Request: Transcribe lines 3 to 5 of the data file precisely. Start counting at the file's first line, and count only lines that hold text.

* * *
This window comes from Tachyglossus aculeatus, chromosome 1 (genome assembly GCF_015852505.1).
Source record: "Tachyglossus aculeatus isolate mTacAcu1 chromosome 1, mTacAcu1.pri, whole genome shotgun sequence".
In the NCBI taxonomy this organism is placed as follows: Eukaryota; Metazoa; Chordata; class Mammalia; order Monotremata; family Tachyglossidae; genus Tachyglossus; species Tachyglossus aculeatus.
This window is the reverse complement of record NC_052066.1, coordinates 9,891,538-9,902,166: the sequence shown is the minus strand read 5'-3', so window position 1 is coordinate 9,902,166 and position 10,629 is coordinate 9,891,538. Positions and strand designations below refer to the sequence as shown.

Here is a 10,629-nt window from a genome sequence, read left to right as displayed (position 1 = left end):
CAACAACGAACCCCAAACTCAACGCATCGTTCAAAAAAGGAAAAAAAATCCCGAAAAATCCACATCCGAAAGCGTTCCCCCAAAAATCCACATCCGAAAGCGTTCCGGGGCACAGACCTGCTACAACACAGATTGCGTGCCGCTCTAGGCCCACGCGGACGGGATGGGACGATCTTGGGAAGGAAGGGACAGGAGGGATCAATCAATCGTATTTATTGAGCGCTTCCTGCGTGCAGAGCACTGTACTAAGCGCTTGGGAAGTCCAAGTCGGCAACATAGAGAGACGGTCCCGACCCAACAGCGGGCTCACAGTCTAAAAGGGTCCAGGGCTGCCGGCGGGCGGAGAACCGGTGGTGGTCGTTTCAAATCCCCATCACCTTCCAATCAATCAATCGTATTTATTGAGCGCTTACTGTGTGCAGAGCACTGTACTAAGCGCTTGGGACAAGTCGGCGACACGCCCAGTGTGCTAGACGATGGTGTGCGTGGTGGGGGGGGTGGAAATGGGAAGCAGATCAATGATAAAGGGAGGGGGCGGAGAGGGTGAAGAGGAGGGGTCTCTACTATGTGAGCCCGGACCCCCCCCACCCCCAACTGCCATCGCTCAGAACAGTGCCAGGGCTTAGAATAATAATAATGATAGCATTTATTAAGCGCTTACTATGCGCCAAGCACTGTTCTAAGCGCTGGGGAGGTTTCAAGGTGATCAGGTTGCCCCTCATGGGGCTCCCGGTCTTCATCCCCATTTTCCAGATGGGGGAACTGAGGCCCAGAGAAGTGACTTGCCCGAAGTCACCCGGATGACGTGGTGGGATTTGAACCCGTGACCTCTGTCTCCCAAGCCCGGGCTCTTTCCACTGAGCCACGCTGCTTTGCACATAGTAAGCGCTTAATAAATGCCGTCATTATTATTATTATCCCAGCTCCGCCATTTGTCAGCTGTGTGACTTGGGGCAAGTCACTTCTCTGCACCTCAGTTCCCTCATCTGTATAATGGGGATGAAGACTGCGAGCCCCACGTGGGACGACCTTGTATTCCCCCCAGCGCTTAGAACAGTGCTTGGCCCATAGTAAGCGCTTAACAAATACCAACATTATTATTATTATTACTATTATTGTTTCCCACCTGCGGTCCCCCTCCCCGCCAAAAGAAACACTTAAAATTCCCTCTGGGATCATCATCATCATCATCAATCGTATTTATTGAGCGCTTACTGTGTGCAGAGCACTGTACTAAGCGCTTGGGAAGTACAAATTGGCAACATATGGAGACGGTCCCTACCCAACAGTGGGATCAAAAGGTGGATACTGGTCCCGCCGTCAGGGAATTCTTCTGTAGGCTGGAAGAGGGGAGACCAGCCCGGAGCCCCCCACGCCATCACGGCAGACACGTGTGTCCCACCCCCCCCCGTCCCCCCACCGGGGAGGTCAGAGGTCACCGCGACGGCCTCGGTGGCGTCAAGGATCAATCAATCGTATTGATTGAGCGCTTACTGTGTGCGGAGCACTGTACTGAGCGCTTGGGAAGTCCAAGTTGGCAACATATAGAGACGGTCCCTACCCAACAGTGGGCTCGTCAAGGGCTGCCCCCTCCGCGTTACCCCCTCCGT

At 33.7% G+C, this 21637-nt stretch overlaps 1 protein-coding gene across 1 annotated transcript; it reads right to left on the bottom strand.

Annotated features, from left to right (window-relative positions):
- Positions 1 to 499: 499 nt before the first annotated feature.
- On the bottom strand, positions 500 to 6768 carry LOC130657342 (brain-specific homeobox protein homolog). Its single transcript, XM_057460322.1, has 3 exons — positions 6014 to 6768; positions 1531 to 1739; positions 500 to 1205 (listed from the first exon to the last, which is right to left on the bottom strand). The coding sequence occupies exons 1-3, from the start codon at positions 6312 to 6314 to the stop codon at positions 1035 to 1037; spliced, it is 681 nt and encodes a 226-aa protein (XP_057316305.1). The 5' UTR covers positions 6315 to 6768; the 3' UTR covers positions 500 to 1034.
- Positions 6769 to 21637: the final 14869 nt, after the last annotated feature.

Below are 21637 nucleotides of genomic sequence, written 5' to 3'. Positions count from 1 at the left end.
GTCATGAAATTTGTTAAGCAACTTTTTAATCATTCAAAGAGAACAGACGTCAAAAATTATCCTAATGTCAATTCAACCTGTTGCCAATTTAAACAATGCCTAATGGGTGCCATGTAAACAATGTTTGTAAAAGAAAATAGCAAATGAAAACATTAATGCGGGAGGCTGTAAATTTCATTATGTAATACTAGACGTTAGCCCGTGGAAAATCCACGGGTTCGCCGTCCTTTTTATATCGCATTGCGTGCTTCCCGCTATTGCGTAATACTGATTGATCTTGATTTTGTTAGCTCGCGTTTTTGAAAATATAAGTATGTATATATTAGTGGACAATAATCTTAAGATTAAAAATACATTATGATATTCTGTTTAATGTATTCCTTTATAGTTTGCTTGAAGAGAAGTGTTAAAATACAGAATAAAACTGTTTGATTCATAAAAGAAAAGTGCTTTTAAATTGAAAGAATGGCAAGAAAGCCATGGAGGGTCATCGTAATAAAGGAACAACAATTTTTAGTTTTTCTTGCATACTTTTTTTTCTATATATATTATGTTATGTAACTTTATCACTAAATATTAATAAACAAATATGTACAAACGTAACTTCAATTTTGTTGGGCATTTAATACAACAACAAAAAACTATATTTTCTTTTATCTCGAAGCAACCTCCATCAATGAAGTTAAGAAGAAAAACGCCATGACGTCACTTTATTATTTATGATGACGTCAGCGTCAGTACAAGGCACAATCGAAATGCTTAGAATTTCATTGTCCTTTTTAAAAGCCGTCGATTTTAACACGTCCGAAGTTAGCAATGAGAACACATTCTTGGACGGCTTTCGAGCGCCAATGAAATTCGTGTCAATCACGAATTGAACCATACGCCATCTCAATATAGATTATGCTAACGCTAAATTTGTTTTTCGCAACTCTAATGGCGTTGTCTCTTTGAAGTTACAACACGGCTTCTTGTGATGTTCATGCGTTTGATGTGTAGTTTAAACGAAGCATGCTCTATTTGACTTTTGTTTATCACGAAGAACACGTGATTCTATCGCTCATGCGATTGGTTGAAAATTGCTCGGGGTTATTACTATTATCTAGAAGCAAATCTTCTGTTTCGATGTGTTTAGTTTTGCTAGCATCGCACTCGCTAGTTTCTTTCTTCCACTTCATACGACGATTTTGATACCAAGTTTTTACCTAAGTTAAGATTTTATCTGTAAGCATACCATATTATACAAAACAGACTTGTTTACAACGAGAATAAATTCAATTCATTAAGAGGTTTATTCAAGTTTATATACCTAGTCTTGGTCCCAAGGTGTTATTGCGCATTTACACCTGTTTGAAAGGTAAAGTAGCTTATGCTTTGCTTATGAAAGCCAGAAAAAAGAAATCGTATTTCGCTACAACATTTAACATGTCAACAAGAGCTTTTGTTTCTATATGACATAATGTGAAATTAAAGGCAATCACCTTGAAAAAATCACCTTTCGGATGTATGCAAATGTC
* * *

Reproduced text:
In the NCBI taxonomy this organism is placed as follows: Eukaryota; Metazoa; Chordata; class Mammalia; order Monotremata; family Tachyglossidae; genus Tachyglossus; species Tachyglossus aculeatus.
This window is the reverse complement of record NC_052066.1, coordinates 9,891,538-9,902,166: the sequence shown is the minus strand read 5'-3', so window position 1 is coordinate 9,902,166 and position 10,629 is coordinate 9,891,538. Positions and strand designations below refer to the sequence as shown.

Here is a 10,629-nt window from a genome sequence, read left to right as displayed (position 1 = left end):